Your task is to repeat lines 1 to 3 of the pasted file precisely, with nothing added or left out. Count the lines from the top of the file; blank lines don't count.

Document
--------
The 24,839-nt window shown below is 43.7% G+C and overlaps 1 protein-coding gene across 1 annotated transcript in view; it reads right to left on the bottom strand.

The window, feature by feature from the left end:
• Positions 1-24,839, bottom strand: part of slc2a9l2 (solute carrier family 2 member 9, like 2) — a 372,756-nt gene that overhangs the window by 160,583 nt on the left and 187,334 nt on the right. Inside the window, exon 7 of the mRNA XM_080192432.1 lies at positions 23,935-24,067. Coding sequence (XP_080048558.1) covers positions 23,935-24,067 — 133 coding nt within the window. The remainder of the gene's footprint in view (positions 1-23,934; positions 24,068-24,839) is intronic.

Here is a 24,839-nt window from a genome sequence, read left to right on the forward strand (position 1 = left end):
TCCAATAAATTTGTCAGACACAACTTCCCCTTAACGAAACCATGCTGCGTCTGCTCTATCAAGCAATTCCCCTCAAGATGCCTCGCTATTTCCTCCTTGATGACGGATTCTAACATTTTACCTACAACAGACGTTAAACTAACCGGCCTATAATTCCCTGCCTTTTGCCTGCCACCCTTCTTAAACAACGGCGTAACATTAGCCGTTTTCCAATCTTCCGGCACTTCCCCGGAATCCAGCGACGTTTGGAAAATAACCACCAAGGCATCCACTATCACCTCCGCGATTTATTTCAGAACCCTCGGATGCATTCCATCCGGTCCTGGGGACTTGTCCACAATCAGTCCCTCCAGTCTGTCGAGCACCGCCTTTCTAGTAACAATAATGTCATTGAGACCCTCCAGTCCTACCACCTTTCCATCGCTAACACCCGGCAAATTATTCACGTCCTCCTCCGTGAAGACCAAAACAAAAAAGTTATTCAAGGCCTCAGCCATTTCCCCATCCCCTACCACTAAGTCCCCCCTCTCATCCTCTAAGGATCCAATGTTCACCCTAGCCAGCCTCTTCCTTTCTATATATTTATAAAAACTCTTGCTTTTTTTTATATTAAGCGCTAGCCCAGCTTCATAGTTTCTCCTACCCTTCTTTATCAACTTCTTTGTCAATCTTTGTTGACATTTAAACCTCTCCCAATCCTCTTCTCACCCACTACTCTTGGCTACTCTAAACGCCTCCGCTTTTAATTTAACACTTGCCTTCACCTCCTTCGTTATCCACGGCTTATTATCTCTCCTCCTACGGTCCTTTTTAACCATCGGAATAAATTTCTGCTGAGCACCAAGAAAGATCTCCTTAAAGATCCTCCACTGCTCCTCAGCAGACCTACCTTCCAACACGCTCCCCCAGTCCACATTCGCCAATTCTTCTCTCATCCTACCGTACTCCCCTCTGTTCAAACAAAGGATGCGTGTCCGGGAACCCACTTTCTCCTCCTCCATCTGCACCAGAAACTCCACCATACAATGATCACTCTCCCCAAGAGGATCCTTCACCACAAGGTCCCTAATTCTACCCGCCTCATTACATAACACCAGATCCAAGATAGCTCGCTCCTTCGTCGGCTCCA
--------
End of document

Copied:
The 24,839-nt window shown below is 43.7% G+C and overlaps 1 protein-coding gene across 1 annotated transcript in view; it reads right to left on the bottom strand.

The window, feature by feature from the left end:
• Positions 1-24,839, bottom strand: part of slc2a9l2 (solute carrier family 2 member 9, like 2) — a 372,756-nt gene that overhangs the window by 160,583 nt on the left and 187,334 nt on the right. Inside the window, exon 7 of the mRNA XM_080192432.1 lies at positions 23,935-24,067. Coding sequence (XP_080048558.1) covers positions 23,935-24,067 — 133 coding nt within the window. The remainder of the gene's footprint in view (positions 1-23,934; positions 24,068-24,839) is intronic.